A handful of technology companies have benefited from coronavirus. Amazon has profited handsomely, as have streaming and videoconferencing platforms like Netflix and Zoom. But the pandemic has laid bare the shaky foundations of a number of other platforms that bill themselves as technology companies and have enjoyed the high valuations that come with this label.
Major losers from the pandemic include the ride hailing apps: Uber, Grab (in South East Asia), Ola (India), and Didi Chuxing (China). Quite simply, people are not taking taxis. Office sharing businesses such as WeWork (which was, of course, already struggling) are also in trouble with virtually no occupancy. A similar situation is occurring in the accommodation sector with Airbnb and hotel bookings start-up Oyo.
As a result, investment in tech businesses is crumbling. But at the same time, this is clearing the way for the few winners to buy bigger stakes in those that are struggling.
Two decades on from the dot-com collapse there is the likelihood of another crash in the technology sector. As with the build up to the dot-com bubble, an abundance of venture capital funding has fuelled speculation and encouraged investors to make bets on the next Google or Amazon.
As Warren Buffett once said: “Only when the tide goes out will we see who has been swimming naked.” In effect, the tide has gone out and lots of startups that were billed as revolutionary technology companies are all in significant trouble.
The only redeeming feature at the moment is how much cash many startups have to withstand the collapse. How long they have will vary. WeWork will struggle to survive a year without further investment. The ride hailing apps meanwhile are well funded but may also find this to be a very difficult year. They are under pressure to cut their losses and break even but this goal is even further away now.
The secretive Airbnb has recently been raising money at high cost. This suggests investors see a significant risk to the business and so cash is limited. The proposed listing this year is now highly unlikely.
A major problem with lots of the startups that are now struggling is that they look like technology businesses but they have merely used new technology to disrupt existing industries. Uber follows the dynamics of the taxi industry, WeWork the office rental industry, and Airbnb the accommodation booking industry.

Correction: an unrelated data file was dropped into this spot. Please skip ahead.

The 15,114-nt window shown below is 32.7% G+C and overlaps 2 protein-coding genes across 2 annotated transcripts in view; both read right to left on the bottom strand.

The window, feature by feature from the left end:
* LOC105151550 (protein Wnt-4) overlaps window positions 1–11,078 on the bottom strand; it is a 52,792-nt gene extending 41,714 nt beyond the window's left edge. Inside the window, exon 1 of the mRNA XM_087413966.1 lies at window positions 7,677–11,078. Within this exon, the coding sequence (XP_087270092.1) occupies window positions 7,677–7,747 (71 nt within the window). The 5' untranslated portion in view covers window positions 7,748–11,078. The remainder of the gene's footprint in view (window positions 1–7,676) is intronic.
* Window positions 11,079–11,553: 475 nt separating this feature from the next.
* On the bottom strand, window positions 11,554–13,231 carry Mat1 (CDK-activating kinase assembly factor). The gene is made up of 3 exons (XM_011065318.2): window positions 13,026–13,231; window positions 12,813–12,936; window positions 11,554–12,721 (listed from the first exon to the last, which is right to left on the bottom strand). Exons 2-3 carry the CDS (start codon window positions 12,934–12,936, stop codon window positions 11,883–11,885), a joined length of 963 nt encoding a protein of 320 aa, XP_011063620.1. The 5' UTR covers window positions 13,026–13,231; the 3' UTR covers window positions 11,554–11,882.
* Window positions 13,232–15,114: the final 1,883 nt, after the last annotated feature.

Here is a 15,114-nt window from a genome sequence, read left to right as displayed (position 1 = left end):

Winner takes all
Facebook, Amazon, and Google differ in that they all started new industries. They created network effects—where the more people that use the platform, the better it becomes—from which they benefited enormously.
Network effects can create a winner takes all situation. The more of your friends and colleagues who are on a particular social network, the more likely you are to join and use it. Similarly the more suppliers who compete to sell on Amazon, the more choice and competitive prices is offered to customers. Having more customers attracts more sellers.
It is harder to see the network effects in businesses like WeWork—there are few reasons to be loyal and the entry barriers to market for competitors are low. Even with taxi ride hailing apps, in which Uber was a first mover, all taxi firms now have an app and network effects are quite limited once a level of responsiveness has been achieved—it’s easy for customers and drivers to switch to competition apps.
Similarly, accommodation booking sites are all accessed in the same way now via an app, and it is very easy to compare accommodation availability and costs. Airbnb was a first mover in home rental but this sector has been beset by issues relating to fraud and safety.
Hence all these markets are going to remain very competitive in the longer term and this means low margins and low returns. It is no surprise the share prices of ride hailing businesses have halved. In these industries, technology is no longer a competitive advantage as almost all the competitors now have similar technology. The technology is simply infrastructure.
Cash flow and consolidation
Stock markets are shaky and Airbnb has cancelled its initial public offering. The appetite for new listings is weak and is likely to remain this way, suggesting it will be difficult for venture capital investors to exit their investments. If there is no exit route to make money, then why invest?
A consequence is that there is likely to be a reduction in investment in technology startup businesses. Cash will be in much shorter supply and venture capital investors will have to choose more carefully where to invest.
Meanwhile, we are already seeing the real technology giants move in. Amazon, for example, was the biggest investor in distressed U.K. takeaway app Deliveroo’s latest round of fundraising. This month also saw the merger of two other food delivery services, with Europe-based Takeaway.com, fresh from buying Just Eat, now buying U.S.-based Grubhub. We can expect more consolidation in the months ahead.
John Colley is a professor of practice and associate dean at the Warwick Business School, University of Warwick. This article is republished from The Conversation under a Creative Commons license. Read the original article.